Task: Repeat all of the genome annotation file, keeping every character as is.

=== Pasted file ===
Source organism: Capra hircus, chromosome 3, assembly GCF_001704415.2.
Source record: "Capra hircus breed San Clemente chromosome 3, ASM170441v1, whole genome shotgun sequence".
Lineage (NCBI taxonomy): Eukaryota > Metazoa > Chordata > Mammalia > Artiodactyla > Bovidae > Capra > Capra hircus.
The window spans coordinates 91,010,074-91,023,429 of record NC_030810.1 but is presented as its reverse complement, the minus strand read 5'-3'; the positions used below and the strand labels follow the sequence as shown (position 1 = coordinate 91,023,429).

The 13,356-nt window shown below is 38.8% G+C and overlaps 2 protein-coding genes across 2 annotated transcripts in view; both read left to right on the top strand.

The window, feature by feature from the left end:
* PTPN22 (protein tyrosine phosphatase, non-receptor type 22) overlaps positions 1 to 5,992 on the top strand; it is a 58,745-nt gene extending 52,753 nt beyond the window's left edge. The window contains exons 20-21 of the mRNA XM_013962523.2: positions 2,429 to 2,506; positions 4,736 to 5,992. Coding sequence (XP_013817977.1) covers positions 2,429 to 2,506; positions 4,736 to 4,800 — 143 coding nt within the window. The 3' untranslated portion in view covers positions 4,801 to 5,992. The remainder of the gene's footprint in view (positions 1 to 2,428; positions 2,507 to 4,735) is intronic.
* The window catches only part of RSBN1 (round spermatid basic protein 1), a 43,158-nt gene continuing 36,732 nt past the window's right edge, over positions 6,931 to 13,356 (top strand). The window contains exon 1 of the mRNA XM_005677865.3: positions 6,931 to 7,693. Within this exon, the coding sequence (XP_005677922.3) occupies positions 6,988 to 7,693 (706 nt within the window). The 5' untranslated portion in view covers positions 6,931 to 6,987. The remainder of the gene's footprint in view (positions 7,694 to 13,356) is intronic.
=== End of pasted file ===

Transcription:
Source organism: Capra hircus, chromosome 3, assembly GCF_001704415.2.
Source record: "Capra hircus breed San Clemente chromosome 3, ASM170441v1, whole genome shotgun sequence".
Lineage (NCBI taxonomy): Eukaryota > Metazoa > Chordata > Mammalia > Artiodactyla > Bovidae > Capra > Capra hircus.
The window spans coordinates 91,010,074-91,023,429 of record NC_030810.1 but is presented as its reverse complement, the minus strand read 5'-3'; the positions used below and the strand labels follow the sequence as shown (position 1 = coordinate 91,023,429).

The 13,356-nt window shown below is 38.8% G+C and overlaps 2 protein-coding genes across 2 annotated transcripts in view; both read left to right on the top strand.

The window, feature by feature from the left end:
* PTPN22 (protein tyrosine phosphatase, non-receptor type 22) overlaps positions 1 to 5,992 on the top strand; it is a 58,745-nt gene extending 52,753 nt beyond the window's left edge. The window contains exons 20-21 of the mRNA XM_013962523.2: positions 2,429 to 2,506; positions 4,736 to 5,992. Coding sequence (XP_013817977.1) covers positions 2,429 to 2,506; positions 4,736 to 4,800 — 143 coding nt within the window. The 3' untranslated portion in view covers positions 4,801 to 5,992. The remainder of the gene's footprint in view (positions 1 to 2,428; positions 2,507 to 4,735) is intronic.
* The window catches only part of RSBN1 (round spermatid basic protein 1), a 43,158-nt gene continuing 36,732 nt past the window's right edge, over positions 6,931 to 13,356 (top strand). The window contains exon 1 of the mRNA XM_005677865.3: positions 6,931 to 7,693. Within this exon, the coding sequence (XP_005677922.3) occupies positions 6,988 to 7,693 (706 nt within the window). The 5' untranslated portion in view covers positions 6,931 to 6,987. The remainder of the gene's footprint in view (positions 7,694 to 13,356) is intronic.